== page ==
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Did you know that flu activity peaks in February? That’s why it’s still not too late to get your flu shot.
Majd Sweiss, MD, NorthShore Family Medicine, recommends getting vaccinated early, but said that getting vaccinated later can still be beneficial and vaccination will continue to be offered throughout the flu season, even into February and later.
“We will most definitely welcome you with open arms to get flu shots for you and your children,” Dr. Sweiss said. “You can be infected with both a flu virus and the virus that causes COVID-19 at the same time, so you can ask for both vaccines to keep you, your family and our communities safe and healthy.”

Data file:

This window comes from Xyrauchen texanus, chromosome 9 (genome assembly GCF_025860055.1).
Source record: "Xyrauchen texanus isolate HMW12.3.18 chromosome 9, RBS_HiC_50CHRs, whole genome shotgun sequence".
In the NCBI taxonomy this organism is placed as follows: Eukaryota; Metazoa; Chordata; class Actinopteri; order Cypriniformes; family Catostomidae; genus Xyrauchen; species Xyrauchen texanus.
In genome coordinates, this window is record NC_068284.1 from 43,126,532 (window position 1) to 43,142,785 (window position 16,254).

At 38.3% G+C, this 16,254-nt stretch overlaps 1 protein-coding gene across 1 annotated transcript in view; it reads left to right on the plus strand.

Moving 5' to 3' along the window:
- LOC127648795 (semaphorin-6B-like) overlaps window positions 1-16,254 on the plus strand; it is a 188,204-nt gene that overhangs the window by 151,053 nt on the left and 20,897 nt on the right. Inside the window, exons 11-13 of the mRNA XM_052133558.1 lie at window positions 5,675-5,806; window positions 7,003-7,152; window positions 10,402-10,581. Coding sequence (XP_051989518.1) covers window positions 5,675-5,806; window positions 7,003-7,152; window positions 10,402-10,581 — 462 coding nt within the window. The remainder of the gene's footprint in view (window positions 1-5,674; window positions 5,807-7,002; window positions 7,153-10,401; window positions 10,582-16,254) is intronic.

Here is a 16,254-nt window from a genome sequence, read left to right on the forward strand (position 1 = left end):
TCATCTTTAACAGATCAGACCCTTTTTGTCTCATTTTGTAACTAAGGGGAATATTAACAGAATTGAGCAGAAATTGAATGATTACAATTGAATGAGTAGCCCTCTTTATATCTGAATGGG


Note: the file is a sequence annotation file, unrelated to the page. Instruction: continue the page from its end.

Flu and COVID-19 are both contagious respiratory illnesses, but they are caused by different viruses. COVID-19 is caused by infection with a coronavirus (called SARS-CoV-2) and seasonal flu (most often just called “flu”) is caused by infection with one of many influenza viruses that spread annually among people. The COVID-19 vaccine and the flu vaccine are both safe and can be given at the same time.
NorthShore Pediatrician, Rachel Chang, MD, recommends that everyone 6 months and older get a flu vaccine as soon as possible.
“Last year flu activity was abnormally low. That isn’t the case this year and influenza can be very dangerous, especially for young patients.” Chang says.
If you do have flu-like symptoms, NorthShore is able to test for seasonal influenza A and B viruses and SARS-CoV-2, the virus that causes COVID-19, with one nasal swab in Immediate Care Centers and Pediatric offices.
Make an appointment to get a flu vaccine with your Primary Care provider today!